Darwin's finches show enormous diversity in beak shape and size that varies with diet. The EU-funded Finch Evo-Devo project has used genomics plus – transcriptomics – to explain how 15 species of finch evolved from a single ancestor which landed on the Galapagos Islands.
According to evolutionary developmental genetics, or 'evo-devo', most adult biological shapes can be already seen during embryonic development (i.e. before birth/hatching) as animals are being formed. A classic example is the transient appearance of gills and a tail in humans, only to be lost later on in the process.
These developmental genetic programmes vary in different species as a result of differences in regulation of genes active during embryonic development. In Darwin's finches, the different beak shapes and sizes are already obvious in the late embryos. This shows that the beak morphology is genetically determined, and doesn't depend on the factors of the environment (like feeding) after hatching. "We studied Darwin's finches from the Galapagos Islands, because they are an iconic example of evolution by natural selection and so much of their survival depends on their beaks," explains Dr. Arkhat Abzhanov, coordinator of the Finch Evo-Devo project.
Previous research by the group using mathematical modelling showed that the shapes of beaks can be divided into three groups. Size varies within each group and groups are distinguished by beak curvature. "We previously discovered that during embryonic development of species from group A, the three dimensions of the beak – length, width and depth, and the two tissues that give rise to it – cartilage and bone, are all regulated independently by different signalling pathways," outlines Dr. Mariya Dobreva, the fellow leading the research.
The upshot is that the separate developmental modules allow for independent variation among them, therefore increasing overall variation. This may serve to explain the incredible diversity of living things on our planet.
Genomics plus – where, when and how much
Comparative whole transcriptome sequencing is genomics plus – while genomics gives information on the "recipes" for building a body, transcriptomics shows us how these recipes are carried out, revealing details of where and when the developmental genes are active. The team compared mRNA composition in a particular tissue, in this case, the beak primordium when the beak shape is forming.
The Finch Evo-Devo team is currently validating a subset of new candidate genes. Gain- and loss-of-function tests with genetically engineered viruses carrying the gene of interest on developing chicken embryos will reveal their roles in beak morphogenesis. "The tests in chicken embryos aim at mimicking the beak shape of different Darwin's finch embryos in chicken. Successful mimicking after manipulation with a particular gene will confirm its role in beak shape morphogenesis," says Dr. Dobreva.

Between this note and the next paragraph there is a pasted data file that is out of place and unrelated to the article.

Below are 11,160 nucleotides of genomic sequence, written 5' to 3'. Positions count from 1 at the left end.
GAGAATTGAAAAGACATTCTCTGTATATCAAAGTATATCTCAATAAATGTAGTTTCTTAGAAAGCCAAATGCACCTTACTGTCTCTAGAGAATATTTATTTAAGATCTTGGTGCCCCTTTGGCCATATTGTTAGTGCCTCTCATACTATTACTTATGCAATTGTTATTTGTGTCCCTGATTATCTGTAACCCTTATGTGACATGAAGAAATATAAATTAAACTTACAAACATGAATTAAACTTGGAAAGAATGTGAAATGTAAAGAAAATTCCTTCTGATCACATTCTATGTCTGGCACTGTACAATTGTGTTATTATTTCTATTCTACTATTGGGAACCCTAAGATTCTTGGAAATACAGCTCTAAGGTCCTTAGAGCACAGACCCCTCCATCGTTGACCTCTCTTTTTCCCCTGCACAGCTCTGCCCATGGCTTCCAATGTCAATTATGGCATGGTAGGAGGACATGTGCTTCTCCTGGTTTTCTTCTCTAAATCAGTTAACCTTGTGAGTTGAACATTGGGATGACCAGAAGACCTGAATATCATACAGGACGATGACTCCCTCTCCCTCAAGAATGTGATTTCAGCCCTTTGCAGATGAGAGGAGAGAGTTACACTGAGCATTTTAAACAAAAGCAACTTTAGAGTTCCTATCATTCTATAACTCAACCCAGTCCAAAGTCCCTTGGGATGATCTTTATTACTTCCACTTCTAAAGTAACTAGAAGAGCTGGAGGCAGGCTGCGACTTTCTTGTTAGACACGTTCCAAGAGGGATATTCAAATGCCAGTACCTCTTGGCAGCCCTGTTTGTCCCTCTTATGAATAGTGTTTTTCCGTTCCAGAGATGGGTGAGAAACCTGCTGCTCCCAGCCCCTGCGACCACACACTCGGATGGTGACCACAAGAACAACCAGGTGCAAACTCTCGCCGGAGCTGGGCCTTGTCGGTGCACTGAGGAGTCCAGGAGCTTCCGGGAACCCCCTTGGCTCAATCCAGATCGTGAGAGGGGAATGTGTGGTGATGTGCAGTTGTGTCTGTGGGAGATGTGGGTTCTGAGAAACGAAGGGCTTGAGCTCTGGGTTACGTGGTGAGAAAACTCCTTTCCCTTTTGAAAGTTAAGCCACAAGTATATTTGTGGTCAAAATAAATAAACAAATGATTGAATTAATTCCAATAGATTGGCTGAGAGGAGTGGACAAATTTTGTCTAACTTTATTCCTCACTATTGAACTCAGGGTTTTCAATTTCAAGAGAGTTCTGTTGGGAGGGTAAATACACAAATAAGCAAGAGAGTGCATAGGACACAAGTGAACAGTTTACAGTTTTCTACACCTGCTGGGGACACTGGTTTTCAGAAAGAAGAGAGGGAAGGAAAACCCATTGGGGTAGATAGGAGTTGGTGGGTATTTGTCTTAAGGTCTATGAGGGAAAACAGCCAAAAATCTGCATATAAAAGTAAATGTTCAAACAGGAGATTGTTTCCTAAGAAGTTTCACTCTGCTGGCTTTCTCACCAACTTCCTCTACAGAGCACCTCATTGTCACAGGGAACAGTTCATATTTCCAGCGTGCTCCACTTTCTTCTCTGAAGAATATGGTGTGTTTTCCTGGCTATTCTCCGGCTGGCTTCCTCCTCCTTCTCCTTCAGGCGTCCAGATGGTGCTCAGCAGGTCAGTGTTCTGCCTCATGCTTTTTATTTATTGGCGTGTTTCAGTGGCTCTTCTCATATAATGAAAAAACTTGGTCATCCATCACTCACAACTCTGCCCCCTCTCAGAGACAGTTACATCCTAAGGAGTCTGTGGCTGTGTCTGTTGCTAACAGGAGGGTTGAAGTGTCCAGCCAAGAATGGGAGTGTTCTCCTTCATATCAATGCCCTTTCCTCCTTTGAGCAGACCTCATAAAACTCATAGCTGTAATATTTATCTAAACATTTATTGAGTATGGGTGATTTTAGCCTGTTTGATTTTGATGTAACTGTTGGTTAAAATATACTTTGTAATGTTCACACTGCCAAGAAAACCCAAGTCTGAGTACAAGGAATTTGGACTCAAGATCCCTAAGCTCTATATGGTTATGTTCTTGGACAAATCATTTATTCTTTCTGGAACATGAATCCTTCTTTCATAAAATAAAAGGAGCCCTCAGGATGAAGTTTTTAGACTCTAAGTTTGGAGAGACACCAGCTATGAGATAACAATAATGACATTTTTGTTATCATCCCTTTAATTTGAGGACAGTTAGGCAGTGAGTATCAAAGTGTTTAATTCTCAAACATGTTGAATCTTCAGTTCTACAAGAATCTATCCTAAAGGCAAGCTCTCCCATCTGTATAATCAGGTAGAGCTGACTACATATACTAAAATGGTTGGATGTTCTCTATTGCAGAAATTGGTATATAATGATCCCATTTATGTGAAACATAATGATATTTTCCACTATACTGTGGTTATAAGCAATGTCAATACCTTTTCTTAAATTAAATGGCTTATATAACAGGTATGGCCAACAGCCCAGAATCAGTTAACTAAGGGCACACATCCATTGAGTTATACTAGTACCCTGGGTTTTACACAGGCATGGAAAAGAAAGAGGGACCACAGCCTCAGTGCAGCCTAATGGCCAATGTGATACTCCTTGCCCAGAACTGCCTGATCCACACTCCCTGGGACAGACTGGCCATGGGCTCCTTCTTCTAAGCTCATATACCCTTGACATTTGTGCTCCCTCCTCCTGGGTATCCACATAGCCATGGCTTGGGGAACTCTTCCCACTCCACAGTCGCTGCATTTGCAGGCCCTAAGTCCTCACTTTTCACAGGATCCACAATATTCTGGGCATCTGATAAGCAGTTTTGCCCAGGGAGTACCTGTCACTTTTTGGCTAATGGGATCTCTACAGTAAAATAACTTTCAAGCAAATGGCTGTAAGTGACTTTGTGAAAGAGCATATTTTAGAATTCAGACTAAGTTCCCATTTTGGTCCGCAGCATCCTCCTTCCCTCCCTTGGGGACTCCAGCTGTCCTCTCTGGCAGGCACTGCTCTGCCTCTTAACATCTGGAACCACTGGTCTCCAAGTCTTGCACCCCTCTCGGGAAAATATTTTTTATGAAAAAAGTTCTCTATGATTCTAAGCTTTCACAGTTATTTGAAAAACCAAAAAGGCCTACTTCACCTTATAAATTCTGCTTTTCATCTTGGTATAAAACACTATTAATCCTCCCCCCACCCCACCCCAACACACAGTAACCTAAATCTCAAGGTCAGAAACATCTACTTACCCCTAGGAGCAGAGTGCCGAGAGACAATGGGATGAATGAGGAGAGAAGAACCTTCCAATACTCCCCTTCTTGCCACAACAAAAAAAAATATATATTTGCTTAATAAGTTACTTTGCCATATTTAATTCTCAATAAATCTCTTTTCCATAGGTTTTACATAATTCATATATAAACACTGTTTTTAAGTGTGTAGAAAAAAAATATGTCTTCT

Finch Evo-Devo successfully optimised the new protocol for future use and the transcriptome has been sequenced for all three groups of Darwin's finches.
Differences in expression between species together with knowledge of gene networks have prompted the start of the elucidation of the complex regulation of beak curvature formation. To date, the team has validated some of the best candidate genes by in situ hybridisation – an assay that helps detect the exact location of gene expression in sections of Darwin's finch embryos.
A highly successful field trip to the Galapagos Islands delivered enough embryo samples to finish the project work. Dr. Dobreva has represented the team at international and national conferences, trained students and led a field team. Shortly, she will be working on the publication of the results of the Finch Evo-Devo project.
Future research plans for Finch evo-devo and application
The next steps will be to complete the validation of the genes and networks identified. Follow-up funding is required and unfortunately, lack of funding to date has hampered the progress of the research.
Summing up, Dr. Abzhanov concludes, "After publication in a high impact scientific journal, the team will focus on more outreach activities." Finch Evo-Devo research results promise to have significant applications in the field of developmental genetics and not only in finches.
The new protocol devised lies at the very heart of developmental genetics and could be the basis of studies in development of other organisms. "As such, funding for basic research is as important as for applied research," notes Dr. Abzhanov.
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